But over the years major problems challenged the Hunt family. During the severe drought of 1980 they did not have enough ponds for the cattle. Since then they learned from that experience and had enough ponds dug to provide enough water during the 2012 drought. In 2008 a tornado hit the ranch. No cattle was killed or injured but structures were damaged and one and a half miles of fencing was down. It took two years to replace that fencing and clean up the debris from the pastures. But the biggest challenge said Bill and Shelby happened in 1994 when Bill suffered a heart attack and stroke which severely limited his reading and teaching ability, Bill was an educator while ranching and could no longer teach math. Since then Bill has been diagnosed with Parkinson’s disease and has turned the operation over to his wife and son, John. But that hasn’t stopped Bill; he is still out driving the pasture lanes looking over his operation. The other children, now grown men with families, help out during vaccinations but most work off the ranch now. Garth lives in Bergman teaching Art and History and has three children. Daniel, Mark and John live in Brownsville. They help build and repair fences, put up hay, clear more land and take care of orphaned calves when needed. Shelby does all the bookkeeping and maintains the cattle records. Shelby reads several publications to stay up to date and talks with Bill if something might affect the ranch.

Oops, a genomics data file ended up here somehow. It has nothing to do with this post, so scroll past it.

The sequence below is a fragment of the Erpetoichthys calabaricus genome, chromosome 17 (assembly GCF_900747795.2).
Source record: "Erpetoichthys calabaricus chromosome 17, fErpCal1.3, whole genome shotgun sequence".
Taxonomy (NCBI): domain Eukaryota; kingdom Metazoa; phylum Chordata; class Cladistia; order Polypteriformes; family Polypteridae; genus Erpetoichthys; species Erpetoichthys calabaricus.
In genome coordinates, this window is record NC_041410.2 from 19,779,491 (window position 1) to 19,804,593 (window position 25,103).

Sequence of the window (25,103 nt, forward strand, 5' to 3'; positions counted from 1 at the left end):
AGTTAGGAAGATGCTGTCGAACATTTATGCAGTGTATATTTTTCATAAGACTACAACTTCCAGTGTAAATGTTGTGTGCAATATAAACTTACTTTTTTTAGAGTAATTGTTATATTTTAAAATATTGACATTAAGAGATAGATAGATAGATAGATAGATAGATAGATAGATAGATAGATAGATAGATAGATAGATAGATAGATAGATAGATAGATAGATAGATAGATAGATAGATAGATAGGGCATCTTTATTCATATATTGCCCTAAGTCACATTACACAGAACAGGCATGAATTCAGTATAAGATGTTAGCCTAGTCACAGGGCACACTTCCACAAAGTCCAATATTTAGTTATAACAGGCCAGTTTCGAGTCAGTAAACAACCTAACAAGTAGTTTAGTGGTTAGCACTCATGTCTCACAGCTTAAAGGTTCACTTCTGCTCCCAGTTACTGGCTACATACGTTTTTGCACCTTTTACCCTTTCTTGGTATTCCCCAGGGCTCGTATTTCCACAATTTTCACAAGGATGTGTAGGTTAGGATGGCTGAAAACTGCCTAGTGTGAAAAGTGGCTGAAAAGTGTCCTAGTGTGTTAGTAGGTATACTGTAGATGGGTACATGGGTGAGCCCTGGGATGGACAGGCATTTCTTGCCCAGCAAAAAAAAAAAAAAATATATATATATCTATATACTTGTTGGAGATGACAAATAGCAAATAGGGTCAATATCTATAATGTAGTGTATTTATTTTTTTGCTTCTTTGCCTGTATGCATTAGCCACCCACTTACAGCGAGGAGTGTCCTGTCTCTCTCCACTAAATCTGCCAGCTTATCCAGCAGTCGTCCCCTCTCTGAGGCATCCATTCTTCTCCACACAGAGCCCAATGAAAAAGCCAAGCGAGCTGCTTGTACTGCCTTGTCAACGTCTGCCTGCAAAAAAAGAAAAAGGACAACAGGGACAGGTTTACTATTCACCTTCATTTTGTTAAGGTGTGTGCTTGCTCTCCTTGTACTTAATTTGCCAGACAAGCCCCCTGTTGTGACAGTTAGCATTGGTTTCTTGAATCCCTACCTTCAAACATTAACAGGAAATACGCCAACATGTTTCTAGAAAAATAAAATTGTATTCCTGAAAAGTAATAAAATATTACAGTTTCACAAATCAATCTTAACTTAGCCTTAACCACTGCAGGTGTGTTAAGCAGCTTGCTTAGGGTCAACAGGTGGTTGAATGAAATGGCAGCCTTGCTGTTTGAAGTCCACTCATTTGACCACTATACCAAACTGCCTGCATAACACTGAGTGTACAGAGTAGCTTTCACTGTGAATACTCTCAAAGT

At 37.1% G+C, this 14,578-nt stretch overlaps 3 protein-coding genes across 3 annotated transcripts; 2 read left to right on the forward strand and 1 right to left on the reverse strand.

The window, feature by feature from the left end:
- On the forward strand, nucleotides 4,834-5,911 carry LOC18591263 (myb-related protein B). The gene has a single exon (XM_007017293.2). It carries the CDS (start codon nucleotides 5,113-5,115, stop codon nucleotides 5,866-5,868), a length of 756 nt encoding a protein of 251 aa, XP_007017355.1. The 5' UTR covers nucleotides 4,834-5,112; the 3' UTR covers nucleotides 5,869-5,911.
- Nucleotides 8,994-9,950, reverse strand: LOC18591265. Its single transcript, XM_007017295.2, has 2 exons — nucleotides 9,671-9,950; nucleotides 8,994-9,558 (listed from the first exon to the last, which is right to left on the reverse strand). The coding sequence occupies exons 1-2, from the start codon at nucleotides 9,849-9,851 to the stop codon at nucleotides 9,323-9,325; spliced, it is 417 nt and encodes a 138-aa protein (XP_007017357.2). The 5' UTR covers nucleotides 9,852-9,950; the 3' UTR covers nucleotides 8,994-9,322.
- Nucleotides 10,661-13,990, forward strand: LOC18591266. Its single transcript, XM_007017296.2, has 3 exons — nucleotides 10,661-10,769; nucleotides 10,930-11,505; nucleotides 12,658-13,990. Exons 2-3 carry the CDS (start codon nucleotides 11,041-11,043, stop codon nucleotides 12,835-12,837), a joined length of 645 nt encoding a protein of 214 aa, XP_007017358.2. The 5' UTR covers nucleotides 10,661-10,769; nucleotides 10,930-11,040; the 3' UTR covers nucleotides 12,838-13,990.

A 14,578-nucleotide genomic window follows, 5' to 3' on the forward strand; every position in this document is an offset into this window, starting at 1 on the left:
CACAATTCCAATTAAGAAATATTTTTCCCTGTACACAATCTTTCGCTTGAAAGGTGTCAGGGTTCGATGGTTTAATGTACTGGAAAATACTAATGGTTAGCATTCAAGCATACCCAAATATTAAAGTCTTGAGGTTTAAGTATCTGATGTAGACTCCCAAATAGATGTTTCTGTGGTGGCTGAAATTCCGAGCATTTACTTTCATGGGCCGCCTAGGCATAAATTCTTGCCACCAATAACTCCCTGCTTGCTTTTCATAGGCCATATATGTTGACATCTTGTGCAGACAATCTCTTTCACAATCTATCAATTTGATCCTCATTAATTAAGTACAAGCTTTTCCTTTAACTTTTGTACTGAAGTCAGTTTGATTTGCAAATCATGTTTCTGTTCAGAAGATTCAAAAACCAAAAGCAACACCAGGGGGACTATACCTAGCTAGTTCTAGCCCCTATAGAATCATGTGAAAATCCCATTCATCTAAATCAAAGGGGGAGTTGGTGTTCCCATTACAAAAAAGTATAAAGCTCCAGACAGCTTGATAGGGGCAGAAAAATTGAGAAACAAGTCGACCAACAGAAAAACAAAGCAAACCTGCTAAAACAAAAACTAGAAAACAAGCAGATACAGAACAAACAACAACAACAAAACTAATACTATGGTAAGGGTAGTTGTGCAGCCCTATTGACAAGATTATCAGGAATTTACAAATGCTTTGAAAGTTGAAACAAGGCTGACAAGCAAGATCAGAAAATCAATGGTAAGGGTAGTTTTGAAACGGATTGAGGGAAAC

So now that the Hunt Family Star H Ranch is famous for being the Cleburne County Farm Family of the Year. The Hunt family will join 74 other county farm families vying for district and state recognition as the Arkansas Farm Family of the Year. The Arkansas Farm Family of the Year will be announced December 12 at a banquet at the Wyndham Riverfront in North Little Rock. If you see them, wish them the best.
Star H Ranch Goals and accomplishments; Farm Management goals for the livestock on the ranch is to improve genetics using DNA marker technologies such as EPD: (Expected Progency Differences) focusing on feed conversion, growth and calving ease and carcass quality to identify genetically superior livestock for maximum profitability. Each year the cows are pregnancy checked and open cows are sold at a local sale barn. Steers and non-replacement heifers are retained on the ranch until they weigh approximately 650 pounds. Then they are shipped to Oklahoma where they are fed a special feed ration. When the weight reaches approximately 1,500 pounds they are sold to a packing house. Star H Ranch retains ownership while they are at the feedlot.
Star H Ranch continues to improve pastures by planting and experimenting with native grasses to increase hay production and quality. Star H Ranch does not use herbicides but control weeds and thistles by practicing grazing management. Soil testing is done to determine proper fertilizer and lime applications. Erosion is controlled by plating Bermuda grass, clover that they over-seed with wheat and rye grass. Pond banks are seeded and critical area planting is implemented on highly eroding soil. Pipes are installed to control pond run-off. Controlled burns are part of the process to improve woodlands and provide a habitat for wildlife.